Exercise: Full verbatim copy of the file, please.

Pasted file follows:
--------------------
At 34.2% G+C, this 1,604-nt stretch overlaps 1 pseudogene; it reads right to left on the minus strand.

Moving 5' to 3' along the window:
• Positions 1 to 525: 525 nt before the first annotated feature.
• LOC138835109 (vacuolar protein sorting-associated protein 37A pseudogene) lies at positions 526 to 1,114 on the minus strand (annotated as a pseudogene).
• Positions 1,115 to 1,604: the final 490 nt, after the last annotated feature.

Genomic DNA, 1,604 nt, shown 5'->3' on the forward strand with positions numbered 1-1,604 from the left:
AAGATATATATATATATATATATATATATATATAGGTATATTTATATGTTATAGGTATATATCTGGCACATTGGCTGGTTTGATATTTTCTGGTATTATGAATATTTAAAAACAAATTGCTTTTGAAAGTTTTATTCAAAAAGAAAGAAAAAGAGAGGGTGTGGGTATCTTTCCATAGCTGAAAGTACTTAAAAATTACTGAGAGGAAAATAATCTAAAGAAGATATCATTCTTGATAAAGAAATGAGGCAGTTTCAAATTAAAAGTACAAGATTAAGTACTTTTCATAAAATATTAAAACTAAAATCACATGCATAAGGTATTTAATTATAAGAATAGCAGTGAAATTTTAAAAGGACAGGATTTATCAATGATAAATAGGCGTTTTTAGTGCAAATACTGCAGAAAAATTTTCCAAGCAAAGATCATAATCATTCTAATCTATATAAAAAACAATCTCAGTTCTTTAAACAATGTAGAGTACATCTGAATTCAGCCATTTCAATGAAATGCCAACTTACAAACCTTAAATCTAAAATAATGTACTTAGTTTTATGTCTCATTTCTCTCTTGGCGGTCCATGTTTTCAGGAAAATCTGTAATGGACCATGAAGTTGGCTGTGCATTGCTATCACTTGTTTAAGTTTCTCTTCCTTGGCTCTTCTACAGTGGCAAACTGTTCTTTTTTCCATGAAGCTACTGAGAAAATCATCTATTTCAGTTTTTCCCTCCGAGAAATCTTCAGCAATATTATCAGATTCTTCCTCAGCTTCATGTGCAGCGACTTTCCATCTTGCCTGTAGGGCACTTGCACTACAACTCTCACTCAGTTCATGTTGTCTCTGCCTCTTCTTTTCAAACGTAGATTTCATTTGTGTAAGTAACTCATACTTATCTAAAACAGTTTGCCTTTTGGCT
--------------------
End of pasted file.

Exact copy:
At 34.2% G+C, this 1,604-nt stretch overlaps 1 pseudogene; it reads right to left on the minus strand.

Moving 5' to 3' along the window:
• Positions 1 to 525: 525 nt before the first annotated feature.
• LOC138835109 (vacuolar protein sorting-associated protein 37A pseudogene) lies at positions 526 to 1,114 on the minus strand (annotated as a pseudogene).
• Positions 1,115 to 1,604: the final 490 nt, after the last annotated feature.

Genomic DNA, 1,604 nt, shown 5'->3' on the forward strand with positions numbered 1-1,604 from the left:
AAGATATATATATATATATATATATATATATATAGGTATATTTATATGTTATAGGTATATATCTGGCACATTGGCTGGTTTGATATTTTCTGGTATTATGAATATTTAAAAACAAATTGCTTTTGAAAGTTTTATTCAAAAAGAAAGAAAAAGAGAGGGTGTGGGTATCTTTCCATAGCTGAAAGTACTTAAAAATTACTGAGAGGAAAATAATCTAAAGAAGATATCATTCTTGATAAAGAAATGAGGCAGTTTCAAATTAAAAGTACAAGATTAAGTACTTTTCATAAAATATTAAAACTAAAATCACATGCATAAGGTATTTAATTATAAGAATAGCAGTGAAATTTTAAAAGGACAGGATTTATCAATGATAAATAGGCGTTTTTAGTGCAAATACTGCAGAAAAATTTTCCAAGCAAAGATCATAATCATTCTAATCTATATAAAAAACAATCTCAGTTCTTTAAACAATGTAGAGTACATCTGAATTCAGCCATTTCAATGAAATGCCAACTTACAAACCTTAAATCTAAAATAATGTACTTAGTTTTATGTCTCATTTCTCTCTTGGCGGTCCATGTTTTCAGGAAAATCTGTAATGGACCATGAAGTTGGCTGTGCATTGCTATCACTTGTTTAAGTTTCTCTTCCTTGGCTCTTCTACAGTGGCAAACTGTTCTTTTTTCCATGAAGCTACTGAGAAAATCATCTATTTCAGTTTTTCCCTCCGAGAAATCTTCAGCAATATTATCAGATTCTTCCTCAGCTTCATGTGCAGCGACTTTCCATCTTGCCTGTAGGGCACTTGCACTACAACTCTCACTCAGTTCATGTTGTCTCTGCCTCTTCTTTTCAAACGTAGATTTCATTTGTGTAAGTAACTCATACTTATCTAAAACAGTTTGCCTTTTGGCT